Trustee will have to actively apply for the GPA concession, and the ATO will consider the circumstances can determine whether to exercise the GPA concession again/

Example 7: Trustee makes payment by cheque that is dishonoured

A dishonoured cheque is not beyond the trustee’s control and the ATO holds the view that trustees should run the super fund in a way that ensures sufficient funds are in the super fund’s bank account. The trustee cannot self assess, and if the trustee applied to the ATO, the ATO would not exercise its GPA concession. The superannuation pension will be deemed to have ceased at the start of the income year for income tax purposes.

Example 8: financial institution error

According to the ATO, if the trustee can demonstrate all reasonable steps were taken to ensure the pension payment would be processed prior to 30 June, and it was something outside the trustee’s control that prevented the payment from being made, the ATO may consider exercising the GPA concession.

Example 9: Trustee records payment as an accrual but does not pay out the pension payment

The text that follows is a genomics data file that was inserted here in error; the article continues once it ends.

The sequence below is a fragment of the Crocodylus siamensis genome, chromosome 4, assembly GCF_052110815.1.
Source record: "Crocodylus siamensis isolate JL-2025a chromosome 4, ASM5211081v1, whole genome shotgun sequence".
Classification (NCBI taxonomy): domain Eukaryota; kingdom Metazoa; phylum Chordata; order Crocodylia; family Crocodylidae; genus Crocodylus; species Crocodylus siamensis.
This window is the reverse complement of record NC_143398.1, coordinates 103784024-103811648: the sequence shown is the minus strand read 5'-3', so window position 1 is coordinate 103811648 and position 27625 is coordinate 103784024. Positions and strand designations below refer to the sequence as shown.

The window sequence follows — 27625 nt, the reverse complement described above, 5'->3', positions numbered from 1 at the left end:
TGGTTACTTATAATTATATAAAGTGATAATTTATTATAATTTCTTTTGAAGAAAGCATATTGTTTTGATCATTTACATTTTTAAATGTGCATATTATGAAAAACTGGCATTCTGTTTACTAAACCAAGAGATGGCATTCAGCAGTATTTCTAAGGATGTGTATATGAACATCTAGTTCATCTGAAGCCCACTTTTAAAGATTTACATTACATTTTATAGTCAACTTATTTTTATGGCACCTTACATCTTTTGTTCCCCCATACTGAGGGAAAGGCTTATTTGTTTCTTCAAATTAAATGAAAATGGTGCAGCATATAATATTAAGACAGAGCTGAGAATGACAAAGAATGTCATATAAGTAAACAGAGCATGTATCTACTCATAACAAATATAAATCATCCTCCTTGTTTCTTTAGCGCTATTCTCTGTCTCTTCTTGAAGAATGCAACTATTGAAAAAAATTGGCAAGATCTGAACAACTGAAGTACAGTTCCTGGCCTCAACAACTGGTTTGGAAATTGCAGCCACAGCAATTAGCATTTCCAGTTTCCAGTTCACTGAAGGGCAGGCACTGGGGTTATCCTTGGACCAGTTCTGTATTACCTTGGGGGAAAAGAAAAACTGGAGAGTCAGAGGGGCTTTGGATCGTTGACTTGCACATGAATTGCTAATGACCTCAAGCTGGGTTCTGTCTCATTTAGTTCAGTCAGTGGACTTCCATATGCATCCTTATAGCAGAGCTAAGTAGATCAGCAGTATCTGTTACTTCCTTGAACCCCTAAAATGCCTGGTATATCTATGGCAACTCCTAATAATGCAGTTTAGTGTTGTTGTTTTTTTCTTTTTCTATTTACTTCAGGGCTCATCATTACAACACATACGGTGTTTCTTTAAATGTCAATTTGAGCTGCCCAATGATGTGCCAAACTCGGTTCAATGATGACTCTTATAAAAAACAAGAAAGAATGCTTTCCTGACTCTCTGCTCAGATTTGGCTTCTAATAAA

The superannuation pension will be deemed to have ceased at the start of the income year, and no self assessment is possible, and the ATO will not consider exercising the GAP concession.

© Copyright Trish Power 2009-2014

Copyright for this article belongs to Trish Power, and cannot be reproduced without express and specific consent.


IMPORTANT: SuperGuide does not provide financial advice. Comments provided by readers that may include information relating to tax, superannuation or other rules cannot be relied upon as advice. SuperGuide does not verify the information provided within comments from readers. Readers need to seek independent advice about their personal circumstances.

Comments

  1. GRAEME HILLIER says:

    HI Trish , Wife is about to join our SMSF and go into the pension phase,as I already am. I have your Dummies book as my Bible. Do any of your other publications deal with the mechanics or strategies for the new member joining? (She is a trustee already ). Best wishes Graeme